April 14, 2024


The Federal Reserve is patiently waiting for more positive inflation readings before making the decision to lower interest rates, Fed Chair Jerome Powell said Friday.

After all, the economy is doing well, with a hot labor market, slowing albeit still elevated inflation, and strong economic growth in 2023. And the Fed is well-placed from a macroeconomic policy standpoint to be absolutely sure that inflation is down for good.

“We don’t need to be in a hurry to cut,” Powell said at the Macroeconomics and Monetary Policy Conference at the Federal Reserve Bank of San Francisco.

“It means we can wait and become more confident that, in fact, inflation is coming down to 2% on a sustainable basis,” he said.

For Powell and other central bankers, “confidence” is a key term: The Fed and the Federal Open Market Committee are waiting to be really, really sure that annual inflation will drop to the central bank’s target of 2% before making any moves to lower interest rates.

“The decision to begin to reduce rates is a very, very important one because the risks are two-sided,” Powell said. “If we reduce rates too soon, there’s a chance that inflation would pop back and we’d have to come back in, and that would be very disruptive. That would not be a good thing for the economy.”

Granted, the Fed chair agreed that it wouldn’t be such a terrible thing to have to reverse course after a rate cut. But, Powell said, the most important thing is “getting it right.”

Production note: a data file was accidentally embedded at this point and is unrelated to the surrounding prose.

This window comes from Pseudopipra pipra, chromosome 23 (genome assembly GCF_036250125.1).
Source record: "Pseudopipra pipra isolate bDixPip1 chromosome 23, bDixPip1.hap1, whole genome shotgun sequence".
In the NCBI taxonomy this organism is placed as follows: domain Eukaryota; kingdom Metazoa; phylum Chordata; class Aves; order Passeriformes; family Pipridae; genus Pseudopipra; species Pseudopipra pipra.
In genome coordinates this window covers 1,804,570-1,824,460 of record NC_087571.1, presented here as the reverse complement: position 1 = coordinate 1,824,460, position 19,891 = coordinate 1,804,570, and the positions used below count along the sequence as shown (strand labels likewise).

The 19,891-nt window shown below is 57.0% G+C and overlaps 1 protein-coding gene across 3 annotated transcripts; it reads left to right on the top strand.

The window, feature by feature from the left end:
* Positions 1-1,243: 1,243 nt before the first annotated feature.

An inflation indicator closely watched by the Federal Reserve, the personal consumption expenditures price index, rose 2.8% year-over-year (excluding food and energy), and inched up 0.3% from a month prior, in line with the central bank’s expectations. Those figures, released Friday, inspire confidence.

But economic indicators have been giving mixed signals. Annual inflation, as measured by the consumer price index, increased 3.2% in February, slightly more than expected, with shelter and gasoline prices accounting for the majority of the growth. A higher-than-anticipated inflation reading in January also cast a shadow of doubt on whether interest rate cuts were in sight.

The Federal Reserve began its interest rate hiking campaign in March 2022, as it started its crusade to wrangle post-pandemic inflation. Rates are currently sitting at a 23-year-high of between 5.25% and 5.5%, and have been left untouched for several months as the Fed continues to watch key indicators.

But it’s still forecasting three rate cuts this year. The question is, when? The central bank and its regional chiefs have given little indication as to a potential timeline for rate cuts. Some investors are pretty confident that cuts could begin in June, or summertime more broadly. But even that has been thrown into question after the hotter-than-expected readings that kicked off 2024.

Meanwhile, U.S. consumer confidence hit 79.4 points in March — a 28% annual increase and its highest level since July 2021, according to the latest University of Michigan Survey of Consumers. The survey found that the main cause of the increase was the growing belief that inflation will continue to soften.



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